The Revolution Will Be TikToked

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Words: Adina-Diana Pop (She/Her)

What happens when those in charge of making voices all over the world heard, purposefully underdeliver? When journalism is no longer objective, and vital stories concerning humanitarian injustices are being misrepresented, what does that leave the rest of the world with? Where does the truth lie? 

As of seven days ago, the death toll in Palestine has surpassed 29,092 civilians in the wake of Israel’s continuous carpet-bombing retaliation to the unprecedented attack that the militant group Hamas launched against it on the 7th of October 2023. 

‘You have been witnessing a genocide through your screens since October 2023, please do not become desensitized to it’. Variations of this sentiment have been circulating on social media, particularly Instagram and X, often finding its way onto banners urging people to continue fighting for the freedom of Palestinians. This phrase also stands testament to an embryonic model of society  becoming starker by the day: social media is morphing into a potent avenue through which the oppressed can broadcast their resistance against detrimental political systems, while addressing the misinformation spread by Western journalism.

Could this slowly become the future of conflict coverage?

The question comes after many noticed the biased language used by a wide variety of major press outlets in the UK and US in their coverage of the ongoing war on Gaza. A quantitative analysis by The Intercept shows that The New York Times, Washington Post, and Los Angeles Times all displayed continuous bias against Palestinians in favour of supporting capitalist agendas of politics. 

The actions of the press fail readers who have a right to know the non-discriminatory truth, and victims who are directly affected by the ongoing siege. They disregard the intricate, yet fair, journalistic duty of presenting cold facts while being aware of the complexities of a situation and speaking about it impartially. Although not an unheard-of shortfall on the part of the press, considering the smell of propaganda that still lingers in the air, the internet community is not allowing for these mistakes to go by unnoticed this time around, and it is actively protesting by boosting the news made available online by on the ground journalists in Palestine, instead. 

Reporting on social media, however, came as a last resort to getting information out, and the content that the regular cybercitizen (netizen) distributes comes from journalists who rely on the inherent influence of social media to reach broader audiences and show the unfiltered nature of what is happening in Palestine right now. 

Social media platforms have  ensured an effective and incredibly wide reach in audiences, the scale of which likely surpasses that of the print press. The masses have been mobilised, and the internet community has been participating in forms of soft activism too. From engaging in dialogue with strangers and going to marches, to posting authentic Palestinian music and recipes to keep the culture alive, the uplifting social media consumer is fighting back by advocating for a return to harmony and compassion amongst individuals, while simultaneously pressing for a ceasefire and an ethical distribution of the news. Netizens are also encouraging people to do their own research, to question mediatized narratives and rigorously educate themselves on humanitarian matters so that they can discern fake from accurate news. This activist movement can only serve to bring about a healthy dose of scepticism and criticality to those who engage with it now that the Western media is pushing for borderless, hierarchical divisions between people.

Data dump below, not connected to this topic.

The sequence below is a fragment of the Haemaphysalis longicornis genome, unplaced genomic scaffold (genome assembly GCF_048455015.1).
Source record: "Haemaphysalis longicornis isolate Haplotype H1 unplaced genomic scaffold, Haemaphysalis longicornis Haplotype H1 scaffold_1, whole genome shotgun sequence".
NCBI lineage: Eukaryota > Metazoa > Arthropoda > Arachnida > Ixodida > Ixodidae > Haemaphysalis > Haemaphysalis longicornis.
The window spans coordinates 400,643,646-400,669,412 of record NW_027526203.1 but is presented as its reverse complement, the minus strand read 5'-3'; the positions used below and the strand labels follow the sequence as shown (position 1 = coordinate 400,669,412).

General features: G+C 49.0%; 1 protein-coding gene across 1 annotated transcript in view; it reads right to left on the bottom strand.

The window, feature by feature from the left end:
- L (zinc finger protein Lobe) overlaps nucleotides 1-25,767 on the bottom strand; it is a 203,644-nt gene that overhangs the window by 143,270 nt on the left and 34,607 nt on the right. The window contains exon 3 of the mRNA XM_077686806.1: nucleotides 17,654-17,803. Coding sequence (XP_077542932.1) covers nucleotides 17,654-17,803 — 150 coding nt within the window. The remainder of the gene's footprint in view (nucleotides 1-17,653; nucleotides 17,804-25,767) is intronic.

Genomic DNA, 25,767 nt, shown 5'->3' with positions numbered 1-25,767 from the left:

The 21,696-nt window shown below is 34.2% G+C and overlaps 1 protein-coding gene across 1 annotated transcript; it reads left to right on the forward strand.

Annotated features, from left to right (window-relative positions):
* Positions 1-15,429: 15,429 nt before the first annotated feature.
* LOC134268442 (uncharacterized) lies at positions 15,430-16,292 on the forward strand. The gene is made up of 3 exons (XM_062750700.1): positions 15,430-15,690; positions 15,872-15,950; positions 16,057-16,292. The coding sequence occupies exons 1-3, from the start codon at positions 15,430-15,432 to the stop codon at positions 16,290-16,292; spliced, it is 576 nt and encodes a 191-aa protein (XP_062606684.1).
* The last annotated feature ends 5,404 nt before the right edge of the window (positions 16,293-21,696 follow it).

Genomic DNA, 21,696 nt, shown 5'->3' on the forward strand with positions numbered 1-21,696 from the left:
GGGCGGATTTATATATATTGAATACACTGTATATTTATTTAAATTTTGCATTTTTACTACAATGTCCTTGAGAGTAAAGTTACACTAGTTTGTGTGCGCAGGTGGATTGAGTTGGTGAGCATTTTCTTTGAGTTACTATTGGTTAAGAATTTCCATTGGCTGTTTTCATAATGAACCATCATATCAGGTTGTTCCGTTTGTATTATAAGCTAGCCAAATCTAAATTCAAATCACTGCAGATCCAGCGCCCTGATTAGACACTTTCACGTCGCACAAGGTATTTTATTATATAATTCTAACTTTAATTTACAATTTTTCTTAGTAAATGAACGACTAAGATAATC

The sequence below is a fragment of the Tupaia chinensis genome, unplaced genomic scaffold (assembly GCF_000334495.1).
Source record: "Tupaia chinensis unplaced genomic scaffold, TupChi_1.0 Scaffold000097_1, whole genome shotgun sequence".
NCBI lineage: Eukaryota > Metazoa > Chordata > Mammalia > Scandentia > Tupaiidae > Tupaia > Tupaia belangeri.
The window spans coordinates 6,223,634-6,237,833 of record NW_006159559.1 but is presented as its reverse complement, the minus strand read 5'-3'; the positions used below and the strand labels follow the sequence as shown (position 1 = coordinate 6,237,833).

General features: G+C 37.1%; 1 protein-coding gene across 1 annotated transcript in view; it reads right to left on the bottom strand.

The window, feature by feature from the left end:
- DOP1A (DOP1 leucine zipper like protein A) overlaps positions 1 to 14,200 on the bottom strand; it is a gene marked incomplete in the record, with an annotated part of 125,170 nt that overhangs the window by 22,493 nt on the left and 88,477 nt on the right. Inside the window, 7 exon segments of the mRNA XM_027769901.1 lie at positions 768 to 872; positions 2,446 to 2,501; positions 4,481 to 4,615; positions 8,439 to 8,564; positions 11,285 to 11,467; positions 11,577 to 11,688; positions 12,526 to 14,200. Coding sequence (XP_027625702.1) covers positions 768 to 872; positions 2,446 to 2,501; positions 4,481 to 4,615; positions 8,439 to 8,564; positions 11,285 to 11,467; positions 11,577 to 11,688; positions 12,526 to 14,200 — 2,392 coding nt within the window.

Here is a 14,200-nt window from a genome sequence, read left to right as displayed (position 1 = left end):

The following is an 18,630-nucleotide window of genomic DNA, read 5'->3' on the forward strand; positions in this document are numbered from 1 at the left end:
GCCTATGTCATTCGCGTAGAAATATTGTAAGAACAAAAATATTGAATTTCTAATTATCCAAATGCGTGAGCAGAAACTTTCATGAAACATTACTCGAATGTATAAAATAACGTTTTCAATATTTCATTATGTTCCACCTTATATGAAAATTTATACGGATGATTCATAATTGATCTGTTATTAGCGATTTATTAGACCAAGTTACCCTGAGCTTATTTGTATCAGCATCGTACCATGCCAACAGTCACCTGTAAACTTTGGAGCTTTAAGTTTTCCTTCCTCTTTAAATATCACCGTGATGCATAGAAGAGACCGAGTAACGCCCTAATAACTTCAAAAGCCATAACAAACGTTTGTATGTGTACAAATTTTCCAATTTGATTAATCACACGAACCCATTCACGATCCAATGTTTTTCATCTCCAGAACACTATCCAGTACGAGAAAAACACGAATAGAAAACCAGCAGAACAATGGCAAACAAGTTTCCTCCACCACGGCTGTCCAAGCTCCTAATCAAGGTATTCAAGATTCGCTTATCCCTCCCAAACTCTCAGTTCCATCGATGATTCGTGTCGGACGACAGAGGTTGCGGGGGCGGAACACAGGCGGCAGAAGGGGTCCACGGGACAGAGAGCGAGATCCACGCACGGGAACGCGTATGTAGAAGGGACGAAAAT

Sadly, though, the platforms have also been used to vilify Palestinian stories, incite antisemitic violence, islamophobia, and anti-Palestinian racism. Tamara Kharroub wrote for the Arab Centre Washington DC that: ‘There are concerns about the rise in antisemitic content online spreading conspiracy theories and justifying violence against Jewish people around the world, while calls to kill all Palestinians and flatten Gaza as well as other dehumanising and genocidal language roam freely on social media.’ This phenomenon has undoubtedly brewed hostility amongst individuals and brought upon a decrease in the ability to fact-check content due to accounts that spread information at a speed that is hard to keep up with. 

As indicated, not all is well on social media, but it never will be. The toxicity sits alongside the healthy, and the two are permanently in conversation. Nevertheless, social media provides oppressed people with the chance to broadcast their raw, unfiltered experiences, in a time when those in power bury them. Its innovative elements show that there are many new pathways for future broadcasting, and a surge in creativity around it is bound to happen. Socials have proved to benefit independent papers that are just starting out and aren’t promoted by the mainstream media, too.

We are looking at an age of journalistic innovation that comes with many highs and equally as many lows. One that needs to develop and be regulated to work at its best, yet one that ultimately shows those in power that people will not rest until justice is achieved.


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